Academic New Year’s Resolutions You Won’t Keep

by on 2013-01-03 in Duck- 10 Comments

smoking obamaSure we know we don’t stick to New Year resolutions (apparently only 8% of resolutions are fulfilled) but they’re fun to make, right?
In addition to the top 5 New Year’s resolutions that most people don’t keep (losing weight, quitting smoking, going on a diet, stopping a bad habit, and getting more exercise) some of us make professional resolutions. So what do you think are the top 5 Academic New Year’s resolutions you’re likely to break? Here are my guesses/my unrealistic resolutions- feel free to weigh in with yours:

1. Write Every Day
This is like the resolution that never quits. I don’t know a single academic that doesn’t try to commit to this resolution- yet we all fall off the wagon from time to time. Just like when the September issue of Vogue comes out inspiring us to wear uncomfortable shoes more often (no, not you?), the New Year makes me recommit to a new, and often unreasonable word-count quota.

2. Say no more often
I sort of always thought academics were being ego-maniacs or liars when they said they needed to say no to things more often (like when some people brag that they just get too skinny when they’re stressed- wow, still going with the Vogue references). However, the requests for journal/book/proposal reviews, supervision requests, reference letters etc all do add up. New rules: must be in my DIRECT line of expertise, I must remember the student’s face and they must have visited my office at least once, and- thanks to Dan’s recent encouraging post- no referring for journals that don’t report their final decision to you.

3. Use dragon dictate more…yeah right
This isn’t going to happen, but my fantasies of dictating a fantastic book while doing lunges or lounging on a sofa in my office hold strong.

4. Read more material that is inspiring; read less material that a. makes me write “???*** WTF, are you kidding!!” in the columns and b. makes me feel depressed about the state of academia or the world in general.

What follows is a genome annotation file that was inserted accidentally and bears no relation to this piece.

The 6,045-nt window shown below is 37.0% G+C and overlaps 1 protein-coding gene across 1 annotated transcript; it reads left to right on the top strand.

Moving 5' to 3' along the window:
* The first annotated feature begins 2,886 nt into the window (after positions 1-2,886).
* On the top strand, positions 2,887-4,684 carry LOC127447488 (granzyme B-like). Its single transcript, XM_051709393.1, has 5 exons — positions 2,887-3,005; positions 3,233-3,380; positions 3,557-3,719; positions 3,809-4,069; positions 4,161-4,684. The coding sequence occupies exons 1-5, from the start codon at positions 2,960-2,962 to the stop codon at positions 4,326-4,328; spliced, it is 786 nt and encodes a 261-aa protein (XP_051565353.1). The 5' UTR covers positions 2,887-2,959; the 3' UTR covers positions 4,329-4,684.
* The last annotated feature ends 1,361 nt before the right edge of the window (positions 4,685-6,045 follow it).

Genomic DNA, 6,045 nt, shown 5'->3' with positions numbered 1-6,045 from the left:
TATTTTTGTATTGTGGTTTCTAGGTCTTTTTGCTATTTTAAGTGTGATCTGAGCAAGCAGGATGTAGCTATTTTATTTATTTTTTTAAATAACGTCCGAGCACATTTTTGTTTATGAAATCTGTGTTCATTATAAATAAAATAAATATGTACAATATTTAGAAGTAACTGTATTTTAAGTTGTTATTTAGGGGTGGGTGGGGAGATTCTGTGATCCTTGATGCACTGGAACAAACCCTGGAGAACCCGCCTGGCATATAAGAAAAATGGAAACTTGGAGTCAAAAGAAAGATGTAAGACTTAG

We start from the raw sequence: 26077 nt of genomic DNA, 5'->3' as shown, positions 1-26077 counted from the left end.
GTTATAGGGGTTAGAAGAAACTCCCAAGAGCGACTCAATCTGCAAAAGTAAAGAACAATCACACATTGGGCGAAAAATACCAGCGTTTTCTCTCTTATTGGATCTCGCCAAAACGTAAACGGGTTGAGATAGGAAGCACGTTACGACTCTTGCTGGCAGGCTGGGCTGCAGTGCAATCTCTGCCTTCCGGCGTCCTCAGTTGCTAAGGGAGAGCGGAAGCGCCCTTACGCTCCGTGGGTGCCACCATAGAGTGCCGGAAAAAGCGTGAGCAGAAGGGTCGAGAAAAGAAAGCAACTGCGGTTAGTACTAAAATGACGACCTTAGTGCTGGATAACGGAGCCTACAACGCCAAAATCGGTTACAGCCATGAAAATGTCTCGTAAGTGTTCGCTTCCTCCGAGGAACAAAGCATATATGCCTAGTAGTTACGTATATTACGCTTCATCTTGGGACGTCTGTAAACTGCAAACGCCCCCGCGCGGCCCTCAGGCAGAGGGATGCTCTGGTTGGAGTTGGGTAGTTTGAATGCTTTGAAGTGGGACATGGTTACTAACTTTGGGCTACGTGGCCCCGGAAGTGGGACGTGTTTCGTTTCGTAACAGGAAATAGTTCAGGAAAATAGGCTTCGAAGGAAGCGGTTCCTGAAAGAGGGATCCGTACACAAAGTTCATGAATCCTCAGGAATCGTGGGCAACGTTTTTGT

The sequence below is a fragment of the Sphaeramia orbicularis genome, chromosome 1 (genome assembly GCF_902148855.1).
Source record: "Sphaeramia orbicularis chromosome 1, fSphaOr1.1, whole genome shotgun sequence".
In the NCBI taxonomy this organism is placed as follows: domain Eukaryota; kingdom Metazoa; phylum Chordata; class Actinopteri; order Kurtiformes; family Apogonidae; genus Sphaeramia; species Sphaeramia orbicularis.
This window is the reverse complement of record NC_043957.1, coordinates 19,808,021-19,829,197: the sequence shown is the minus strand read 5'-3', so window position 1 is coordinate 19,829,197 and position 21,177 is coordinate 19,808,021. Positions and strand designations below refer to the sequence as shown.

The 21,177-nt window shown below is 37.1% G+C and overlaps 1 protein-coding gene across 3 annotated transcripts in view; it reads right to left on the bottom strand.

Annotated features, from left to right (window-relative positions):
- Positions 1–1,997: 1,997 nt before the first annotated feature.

If I could just stop writing about the US military and having to read polemics about how the military would be a masculine machine/fun frat party without women….

5.Hang out/ interact more with people that are inspiring, healthy, and positive and avoid networks or individuals that aren’t.
Sounds easy enough…

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10 CommentsAdd yours

  • scooby509 - 2013-01-04

    Not much reason to do dictation on the sofa, just get a bluetooth keyboard and hook it up to an iPad and type away.

    I tried dictating while driving, just by recording and then running the recorded file through the computer when I got home. You need a good quality wired headset and decent results are possible, but in my Civic, the background noise at highway speeds interfered in many cases. Also, dictation software tends to rely on a fixed vocabulary and a formalized style of speaking that’s not a great way to capture creative thought; I’d wind up with a block of poorly transcribed text and I’d be missing the one thing I was thinking about when I went over a noisy concrete bridge.

    If you have a luxury car, though, and a good quality headset, it’s worth a try.

  • D. B. Robinson - 2013-01-04

    May I suggest, “Learn grammar?” (“1. Write everyday” should be “Write every day.” “Everyday” is an adjective as in “These are my everyday shoes. My dress shoes are more suitable for a party.”)

  • Dan Nexon - 2013-01-04

    It seems like we’re getting in uptick in grammar and spelling trolling lately. Blogging for a site like this is an informal activity carried out by people with other jobs to do. We don’t have editors. Mistakes happen. What’s so difficult about a friendly comment pointing out a mistake?

  • bobrzik - 2013-01-04

    Since you brought it up, she should also learn the difference between “lose” and “loose.”

  • koblog - 2013-01-04

    I didn’t see anything in her post about shoes, everyday or not.

  • Megan H. MacKenzie - 2013-01-04

    Good eye. It’s a post I wrote off the cuff not my opus so I’m not too bothered. Please see resolution #5

  • Megan H. MacKenzie - 2013-01-04

    Thanks Scooby. I have neither so I may be stuck tapping out the next book the old fashioned way :)

  • David Govett - 2013-01-04

    How about not indoctrinating your students politically?

  • Elby Jay - 2013-01-04

    Please don’t think I’m just grammar trolling when I point out that the first word of line four should be “losing,” not “loosing.” Confession: I’m an English professor, and I’ve already broken the “write every day” resolution. Meanwhile, the novel in my head percolates along, ever roiling but never written.

  • Dan Nexon - 2013-01-04

    But that’s not trolling! Using the phrase “should learn the difference” is what makes your humble moderator think “this is trolling.”

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